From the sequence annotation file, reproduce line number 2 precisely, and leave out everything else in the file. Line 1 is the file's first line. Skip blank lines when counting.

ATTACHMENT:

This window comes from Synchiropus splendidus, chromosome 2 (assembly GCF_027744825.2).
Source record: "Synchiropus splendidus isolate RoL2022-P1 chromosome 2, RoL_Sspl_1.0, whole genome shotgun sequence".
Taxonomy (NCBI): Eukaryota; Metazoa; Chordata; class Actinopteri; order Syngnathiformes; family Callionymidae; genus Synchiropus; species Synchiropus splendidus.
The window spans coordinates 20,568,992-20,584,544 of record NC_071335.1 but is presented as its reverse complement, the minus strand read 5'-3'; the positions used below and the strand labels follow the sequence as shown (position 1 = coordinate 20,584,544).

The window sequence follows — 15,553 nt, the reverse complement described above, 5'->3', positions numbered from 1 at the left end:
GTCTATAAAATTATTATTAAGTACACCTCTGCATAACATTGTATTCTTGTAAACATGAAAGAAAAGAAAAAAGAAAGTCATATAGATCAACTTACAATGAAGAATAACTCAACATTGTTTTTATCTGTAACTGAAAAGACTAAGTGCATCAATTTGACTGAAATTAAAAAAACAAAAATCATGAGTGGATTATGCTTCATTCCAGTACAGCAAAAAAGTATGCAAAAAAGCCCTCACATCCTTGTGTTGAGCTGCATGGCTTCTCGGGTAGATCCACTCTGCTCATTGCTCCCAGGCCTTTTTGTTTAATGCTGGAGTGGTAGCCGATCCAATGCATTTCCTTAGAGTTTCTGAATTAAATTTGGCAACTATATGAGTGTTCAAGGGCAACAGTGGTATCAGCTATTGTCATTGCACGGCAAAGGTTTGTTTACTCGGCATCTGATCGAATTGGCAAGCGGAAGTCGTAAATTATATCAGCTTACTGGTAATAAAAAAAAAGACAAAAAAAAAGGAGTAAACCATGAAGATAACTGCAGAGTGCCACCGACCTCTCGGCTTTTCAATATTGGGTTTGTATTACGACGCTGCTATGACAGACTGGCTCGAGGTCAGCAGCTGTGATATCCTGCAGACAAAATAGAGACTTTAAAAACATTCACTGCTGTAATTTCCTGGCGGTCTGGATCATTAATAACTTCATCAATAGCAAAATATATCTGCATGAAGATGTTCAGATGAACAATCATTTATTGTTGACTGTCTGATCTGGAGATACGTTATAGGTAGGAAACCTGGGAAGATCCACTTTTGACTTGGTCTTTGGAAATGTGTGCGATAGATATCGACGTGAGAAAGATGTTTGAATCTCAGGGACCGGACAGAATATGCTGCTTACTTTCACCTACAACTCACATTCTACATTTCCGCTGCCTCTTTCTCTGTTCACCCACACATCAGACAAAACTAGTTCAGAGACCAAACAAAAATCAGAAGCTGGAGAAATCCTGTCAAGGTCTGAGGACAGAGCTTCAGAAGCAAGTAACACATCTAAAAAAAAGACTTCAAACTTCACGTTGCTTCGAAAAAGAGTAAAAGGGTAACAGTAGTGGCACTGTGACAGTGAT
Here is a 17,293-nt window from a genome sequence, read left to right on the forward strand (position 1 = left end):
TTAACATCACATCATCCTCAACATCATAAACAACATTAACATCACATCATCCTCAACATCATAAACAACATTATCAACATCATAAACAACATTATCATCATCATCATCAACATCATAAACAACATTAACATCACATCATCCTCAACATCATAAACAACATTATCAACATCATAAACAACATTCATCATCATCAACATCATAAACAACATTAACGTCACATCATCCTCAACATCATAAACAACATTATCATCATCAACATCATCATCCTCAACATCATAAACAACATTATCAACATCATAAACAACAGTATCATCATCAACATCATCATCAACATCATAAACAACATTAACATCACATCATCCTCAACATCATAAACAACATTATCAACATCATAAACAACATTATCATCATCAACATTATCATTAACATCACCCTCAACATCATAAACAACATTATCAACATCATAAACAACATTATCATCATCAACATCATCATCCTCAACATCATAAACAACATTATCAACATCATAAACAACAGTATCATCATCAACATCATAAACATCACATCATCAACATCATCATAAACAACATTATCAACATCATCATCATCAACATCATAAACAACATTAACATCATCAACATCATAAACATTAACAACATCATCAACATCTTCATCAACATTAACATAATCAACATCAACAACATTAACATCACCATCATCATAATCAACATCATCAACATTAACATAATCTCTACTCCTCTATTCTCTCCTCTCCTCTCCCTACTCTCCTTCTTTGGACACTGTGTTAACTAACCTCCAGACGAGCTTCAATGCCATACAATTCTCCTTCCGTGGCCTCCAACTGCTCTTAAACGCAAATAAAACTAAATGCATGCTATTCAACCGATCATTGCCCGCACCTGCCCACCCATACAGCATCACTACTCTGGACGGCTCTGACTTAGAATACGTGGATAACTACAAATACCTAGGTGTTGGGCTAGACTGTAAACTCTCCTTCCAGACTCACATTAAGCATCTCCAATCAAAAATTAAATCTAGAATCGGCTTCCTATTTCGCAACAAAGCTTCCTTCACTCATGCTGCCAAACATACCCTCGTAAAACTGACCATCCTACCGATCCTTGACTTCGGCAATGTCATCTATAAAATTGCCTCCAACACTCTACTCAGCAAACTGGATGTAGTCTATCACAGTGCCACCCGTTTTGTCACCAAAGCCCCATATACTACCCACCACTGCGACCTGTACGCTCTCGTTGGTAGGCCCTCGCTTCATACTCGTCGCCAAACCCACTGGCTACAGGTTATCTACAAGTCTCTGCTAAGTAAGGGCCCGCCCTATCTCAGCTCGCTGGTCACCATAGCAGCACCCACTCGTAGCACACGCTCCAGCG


Source record: "Synchiropus splendidus isolate RoL2022-P1 chromosome 2, RoL_Sspl_1.0, whole genome shotgun sequence".